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Aids related deaths almost halved since 2005, says UNAIDS

And 53% of people living with HIV now have access to treatment


AIDS-related deaths have fallen from 1.9 million to 1 million over the past eleven years and 53% of people living with HIV now have access to treatment.

That’s according to the Joint United Nations Programme on HIV/AIDS (UNAIDS), whose Ending AIDS: progress towards the 90-90-90 targets report says the world is on track to reach the global target of 30 million people on treatment by 2020.

Michel Sidibé, executive director of UNAIDS, said: “We met the 2015 target of 15 million people on treatment and we are on track to double that number to 30 million and meet the 2020 target.

“We will continue to scale up to reach everyone in need and honour our commitment of leaving no one behind.”

The report also shows that more than two thirds (70%) of people living with HIV are aware of their HIV status, which is welcome news for UNAIDS. One of its 2020 targets is to make 90% of people aware of their disease, so they have three years to bolster that number.

UNAIDS’ other 2020 targets are that 90% of all people with diagnosed HIV are accessing sustained antiretroviral therapy and 90% of all people accessing antiretroviral therapy are virally suppressed.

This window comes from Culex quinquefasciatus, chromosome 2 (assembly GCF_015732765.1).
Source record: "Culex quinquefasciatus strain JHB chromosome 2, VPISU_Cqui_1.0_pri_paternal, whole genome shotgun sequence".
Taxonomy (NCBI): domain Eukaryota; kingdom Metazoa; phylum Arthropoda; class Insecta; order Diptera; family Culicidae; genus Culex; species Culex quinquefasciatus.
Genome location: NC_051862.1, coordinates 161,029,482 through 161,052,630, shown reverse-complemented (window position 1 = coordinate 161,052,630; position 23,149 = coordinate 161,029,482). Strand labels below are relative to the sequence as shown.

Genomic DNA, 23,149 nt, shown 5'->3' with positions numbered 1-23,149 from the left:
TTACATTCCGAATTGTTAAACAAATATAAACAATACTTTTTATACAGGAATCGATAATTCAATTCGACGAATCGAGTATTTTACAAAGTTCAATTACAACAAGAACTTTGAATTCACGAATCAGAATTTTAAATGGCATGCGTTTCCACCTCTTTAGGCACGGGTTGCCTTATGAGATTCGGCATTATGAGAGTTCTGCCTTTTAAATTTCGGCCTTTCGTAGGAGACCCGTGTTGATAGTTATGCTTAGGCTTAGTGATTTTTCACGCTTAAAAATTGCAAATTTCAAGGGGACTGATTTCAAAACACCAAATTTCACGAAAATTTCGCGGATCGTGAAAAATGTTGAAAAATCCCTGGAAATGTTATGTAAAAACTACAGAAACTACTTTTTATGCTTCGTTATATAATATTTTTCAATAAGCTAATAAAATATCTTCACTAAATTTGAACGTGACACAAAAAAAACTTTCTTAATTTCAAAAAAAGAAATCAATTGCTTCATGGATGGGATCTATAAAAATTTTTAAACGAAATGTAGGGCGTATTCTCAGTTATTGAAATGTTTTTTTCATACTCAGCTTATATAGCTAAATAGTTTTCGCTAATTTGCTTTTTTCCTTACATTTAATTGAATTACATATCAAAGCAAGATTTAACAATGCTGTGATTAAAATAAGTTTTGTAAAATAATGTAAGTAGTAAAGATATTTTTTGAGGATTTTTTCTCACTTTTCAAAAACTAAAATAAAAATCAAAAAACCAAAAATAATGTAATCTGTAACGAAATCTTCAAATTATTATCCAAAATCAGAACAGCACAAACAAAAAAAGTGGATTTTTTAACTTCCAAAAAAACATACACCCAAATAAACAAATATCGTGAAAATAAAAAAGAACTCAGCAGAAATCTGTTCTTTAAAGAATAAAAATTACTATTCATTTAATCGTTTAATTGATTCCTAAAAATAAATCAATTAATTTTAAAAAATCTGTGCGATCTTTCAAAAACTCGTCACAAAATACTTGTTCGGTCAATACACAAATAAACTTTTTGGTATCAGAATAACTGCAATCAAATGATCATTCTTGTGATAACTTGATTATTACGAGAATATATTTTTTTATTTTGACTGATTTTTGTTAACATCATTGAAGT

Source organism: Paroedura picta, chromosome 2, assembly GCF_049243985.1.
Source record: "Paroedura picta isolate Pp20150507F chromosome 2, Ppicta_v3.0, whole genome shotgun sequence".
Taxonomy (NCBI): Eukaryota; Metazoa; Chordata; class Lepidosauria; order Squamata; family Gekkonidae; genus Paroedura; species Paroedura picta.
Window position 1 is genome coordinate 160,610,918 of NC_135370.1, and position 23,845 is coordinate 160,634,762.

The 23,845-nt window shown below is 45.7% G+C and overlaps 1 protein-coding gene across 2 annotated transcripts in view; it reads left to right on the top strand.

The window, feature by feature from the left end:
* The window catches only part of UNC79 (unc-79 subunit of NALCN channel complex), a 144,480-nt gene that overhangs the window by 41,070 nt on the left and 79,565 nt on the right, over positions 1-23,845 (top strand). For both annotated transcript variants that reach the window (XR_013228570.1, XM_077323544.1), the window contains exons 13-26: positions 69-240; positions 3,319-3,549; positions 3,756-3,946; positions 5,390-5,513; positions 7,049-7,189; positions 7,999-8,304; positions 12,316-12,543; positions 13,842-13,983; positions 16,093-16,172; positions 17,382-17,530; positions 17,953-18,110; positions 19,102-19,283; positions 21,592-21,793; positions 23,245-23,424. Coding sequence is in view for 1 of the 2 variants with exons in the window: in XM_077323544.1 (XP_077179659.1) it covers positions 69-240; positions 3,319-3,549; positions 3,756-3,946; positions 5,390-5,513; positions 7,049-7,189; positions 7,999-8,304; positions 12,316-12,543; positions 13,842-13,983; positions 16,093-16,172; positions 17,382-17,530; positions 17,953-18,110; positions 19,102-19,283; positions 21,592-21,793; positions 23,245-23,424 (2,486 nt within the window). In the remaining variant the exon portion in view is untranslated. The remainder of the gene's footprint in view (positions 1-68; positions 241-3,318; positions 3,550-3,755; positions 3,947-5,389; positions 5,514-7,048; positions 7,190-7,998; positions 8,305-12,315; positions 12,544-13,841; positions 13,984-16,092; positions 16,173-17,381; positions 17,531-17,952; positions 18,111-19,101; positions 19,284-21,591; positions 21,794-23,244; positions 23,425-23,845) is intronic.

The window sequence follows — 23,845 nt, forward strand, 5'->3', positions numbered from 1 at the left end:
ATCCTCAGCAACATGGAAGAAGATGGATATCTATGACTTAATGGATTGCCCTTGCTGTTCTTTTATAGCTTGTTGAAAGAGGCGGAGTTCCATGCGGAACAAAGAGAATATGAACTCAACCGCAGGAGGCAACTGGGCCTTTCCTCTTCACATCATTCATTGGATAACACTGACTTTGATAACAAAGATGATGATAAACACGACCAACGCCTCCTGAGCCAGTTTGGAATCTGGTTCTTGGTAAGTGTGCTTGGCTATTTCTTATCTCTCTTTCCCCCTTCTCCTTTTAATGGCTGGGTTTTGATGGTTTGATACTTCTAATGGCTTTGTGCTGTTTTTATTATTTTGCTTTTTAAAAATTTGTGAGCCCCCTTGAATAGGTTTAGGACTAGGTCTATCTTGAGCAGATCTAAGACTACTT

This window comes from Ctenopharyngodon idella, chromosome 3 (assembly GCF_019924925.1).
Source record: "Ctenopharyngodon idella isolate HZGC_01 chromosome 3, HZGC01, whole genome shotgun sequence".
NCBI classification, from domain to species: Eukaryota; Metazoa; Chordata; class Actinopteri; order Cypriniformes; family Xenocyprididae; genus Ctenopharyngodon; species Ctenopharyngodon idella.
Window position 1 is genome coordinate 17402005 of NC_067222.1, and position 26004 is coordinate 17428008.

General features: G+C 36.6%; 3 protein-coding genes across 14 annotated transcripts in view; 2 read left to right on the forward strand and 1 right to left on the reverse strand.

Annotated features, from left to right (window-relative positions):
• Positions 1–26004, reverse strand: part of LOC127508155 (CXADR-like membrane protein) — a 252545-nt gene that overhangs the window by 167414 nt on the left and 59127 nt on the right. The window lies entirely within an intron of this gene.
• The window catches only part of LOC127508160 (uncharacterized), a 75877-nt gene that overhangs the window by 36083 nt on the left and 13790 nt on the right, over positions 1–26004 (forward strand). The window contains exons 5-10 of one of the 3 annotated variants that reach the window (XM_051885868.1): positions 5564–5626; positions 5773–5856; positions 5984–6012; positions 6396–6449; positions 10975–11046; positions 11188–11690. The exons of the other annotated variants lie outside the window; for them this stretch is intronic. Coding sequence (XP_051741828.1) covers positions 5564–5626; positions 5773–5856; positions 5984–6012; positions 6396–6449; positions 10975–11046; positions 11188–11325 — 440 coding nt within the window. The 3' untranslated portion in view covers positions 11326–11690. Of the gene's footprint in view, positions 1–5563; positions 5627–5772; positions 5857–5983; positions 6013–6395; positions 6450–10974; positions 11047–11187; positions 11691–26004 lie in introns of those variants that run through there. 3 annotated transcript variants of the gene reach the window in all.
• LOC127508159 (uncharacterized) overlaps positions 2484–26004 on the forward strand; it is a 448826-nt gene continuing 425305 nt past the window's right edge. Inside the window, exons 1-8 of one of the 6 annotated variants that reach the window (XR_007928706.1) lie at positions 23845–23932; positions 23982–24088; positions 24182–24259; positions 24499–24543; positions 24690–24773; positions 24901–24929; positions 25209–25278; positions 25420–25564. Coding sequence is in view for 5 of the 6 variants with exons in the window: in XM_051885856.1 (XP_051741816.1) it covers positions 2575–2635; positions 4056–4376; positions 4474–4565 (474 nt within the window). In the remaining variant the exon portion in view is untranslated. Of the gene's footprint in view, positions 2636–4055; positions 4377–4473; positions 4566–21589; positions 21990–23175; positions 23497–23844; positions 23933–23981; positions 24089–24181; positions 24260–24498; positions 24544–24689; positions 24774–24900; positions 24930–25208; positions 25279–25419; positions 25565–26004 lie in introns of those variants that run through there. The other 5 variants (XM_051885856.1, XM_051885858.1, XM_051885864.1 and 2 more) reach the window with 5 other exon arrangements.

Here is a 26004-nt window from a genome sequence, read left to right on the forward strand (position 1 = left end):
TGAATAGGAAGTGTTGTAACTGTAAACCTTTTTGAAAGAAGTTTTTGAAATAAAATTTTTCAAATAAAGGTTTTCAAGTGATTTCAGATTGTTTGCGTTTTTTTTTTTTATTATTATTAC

Sidibé sad: “Communities and families are thriving as AIDS is being pushed back. As we bring the epidemic under control, health outcomes are improving and nations are becoming stronger.”

Southern Africa, a region that accounts for more than half of all people living with HIV, has shown the most progression with AIDS-related death declining by 42% since 2010, putting the country on track towards ending the epidemic.

Other countries that are on track to reaching their targets are western and central Europe, North America and Latin America and seven countries have already reached their targets including the UK, Botswana and Sweden.

It’s not all good news however, as the report shows that resources for the programme remain flat.

“We are maximising the use of every dollar available, but we are still $7bn short,” said Sidibé.

“With more international assistance, increased domestic funding, innovative financing and effective programming can end the AIDS epidemic by 2030.”

At the end of 2016, around $19bn (€16bn) was available in low- and middle-income countries, with domestic resources accounting for 57% of the global total. An estimated $26bn (€22bn) will be needed for the global response to HIV by 2020.

Article by
Gemma Jones

1st August 2017

From: Healthcare



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